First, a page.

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Science  25 Jul 2003:
Vol. 301, Issue 5632, pp. 438
DOI: 10.1126/science.301.5632.438c

When humans disturb habitats, the range and distribution of plants can be altered, creating opportunities for hybridization between species heretofore isolated in place or time. Banksia hookeriana and B. prionotes are sister species living in the Australian sandplains and are pollinated by nectar-feeding birds. Under natural conditions they do not cross-fertilize because their flowering seasons do not coincide.

Lamont et al. have discovered that, owing to the greater availability of resources in disturbed vegetation, their flowering seasons expand and overlap; this gives rise to opportunities for cross-pollination. Hybrids between the two species were found in 10% of the disturbed sites investigated, but in none of the undisturbed sites. The hybrids are fully fertile and may prove to have a different range of environmental tolerances than their parent species. Because the disturbances are relatively recent, the aftermath for the genetics and evolution of these species is still uncertain. Nevertheless, this study points to a potentially new consequence of human activity for the biology of species. — AMS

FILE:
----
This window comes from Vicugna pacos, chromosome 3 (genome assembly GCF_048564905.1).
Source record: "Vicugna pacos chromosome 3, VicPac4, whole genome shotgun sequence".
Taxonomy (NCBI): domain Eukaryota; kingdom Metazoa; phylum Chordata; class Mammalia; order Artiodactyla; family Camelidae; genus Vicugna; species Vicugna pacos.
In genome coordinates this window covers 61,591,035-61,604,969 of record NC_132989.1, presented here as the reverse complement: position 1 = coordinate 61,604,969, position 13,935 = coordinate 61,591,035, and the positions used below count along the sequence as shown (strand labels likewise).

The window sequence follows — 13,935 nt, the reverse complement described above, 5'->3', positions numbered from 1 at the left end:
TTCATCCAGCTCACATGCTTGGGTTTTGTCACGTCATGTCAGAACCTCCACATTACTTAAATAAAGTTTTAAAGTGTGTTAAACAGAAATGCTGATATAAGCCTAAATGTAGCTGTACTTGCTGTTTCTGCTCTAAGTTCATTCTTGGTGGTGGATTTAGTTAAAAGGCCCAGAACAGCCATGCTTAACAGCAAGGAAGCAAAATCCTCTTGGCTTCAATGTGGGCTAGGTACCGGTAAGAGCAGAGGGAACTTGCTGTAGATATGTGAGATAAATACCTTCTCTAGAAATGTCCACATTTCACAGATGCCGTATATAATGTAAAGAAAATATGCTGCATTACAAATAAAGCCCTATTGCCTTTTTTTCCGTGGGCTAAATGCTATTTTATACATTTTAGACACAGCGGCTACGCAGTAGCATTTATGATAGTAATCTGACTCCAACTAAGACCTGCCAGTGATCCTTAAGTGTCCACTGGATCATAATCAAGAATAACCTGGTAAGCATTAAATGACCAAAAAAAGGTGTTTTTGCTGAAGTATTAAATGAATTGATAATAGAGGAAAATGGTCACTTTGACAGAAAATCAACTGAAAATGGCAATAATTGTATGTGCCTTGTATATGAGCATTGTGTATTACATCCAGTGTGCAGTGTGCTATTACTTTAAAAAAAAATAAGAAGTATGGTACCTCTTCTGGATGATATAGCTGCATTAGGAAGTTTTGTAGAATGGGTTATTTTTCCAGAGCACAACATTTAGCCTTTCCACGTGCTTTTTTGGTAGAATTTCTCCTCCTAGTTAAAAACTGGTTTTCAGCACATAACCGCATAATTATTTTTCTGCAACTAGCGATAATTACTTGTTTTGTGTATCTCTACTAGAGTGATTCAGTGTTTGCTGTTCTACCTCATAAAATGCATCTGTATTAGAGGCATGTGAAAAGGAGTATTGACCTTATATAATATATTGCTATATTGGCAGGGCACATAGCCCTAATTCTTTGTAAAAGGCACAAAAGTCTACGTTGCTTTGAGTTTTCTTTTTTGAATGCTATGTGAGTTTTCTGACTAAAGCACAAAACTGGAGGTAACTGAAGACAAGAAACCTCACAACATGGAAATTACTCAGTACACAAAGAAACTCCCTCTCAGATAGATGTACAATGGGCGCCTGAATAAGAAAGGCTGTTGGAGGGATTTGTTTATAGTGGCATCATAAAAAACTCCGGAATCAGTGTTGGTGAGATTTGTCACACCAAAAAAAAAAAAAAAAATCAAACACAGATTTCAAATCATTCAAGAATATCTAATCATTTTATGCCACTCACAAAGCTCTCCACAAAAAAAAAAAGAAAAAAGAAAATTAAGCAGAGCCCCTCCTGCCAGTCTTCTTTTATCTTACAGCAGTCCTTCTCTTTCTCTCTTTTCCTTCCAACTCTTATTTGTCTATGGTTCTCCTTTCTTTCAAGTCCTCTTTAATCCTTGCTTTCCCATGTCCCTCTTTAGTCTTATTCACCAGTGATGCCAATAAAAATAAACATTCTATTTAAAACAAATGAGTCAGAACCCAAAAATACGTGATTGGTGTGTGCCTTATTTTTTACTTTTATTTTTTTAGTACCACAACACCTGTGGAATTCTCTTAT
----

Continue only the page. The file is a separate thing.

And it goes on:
J. Evol. Biol. 16, 551 (2003).

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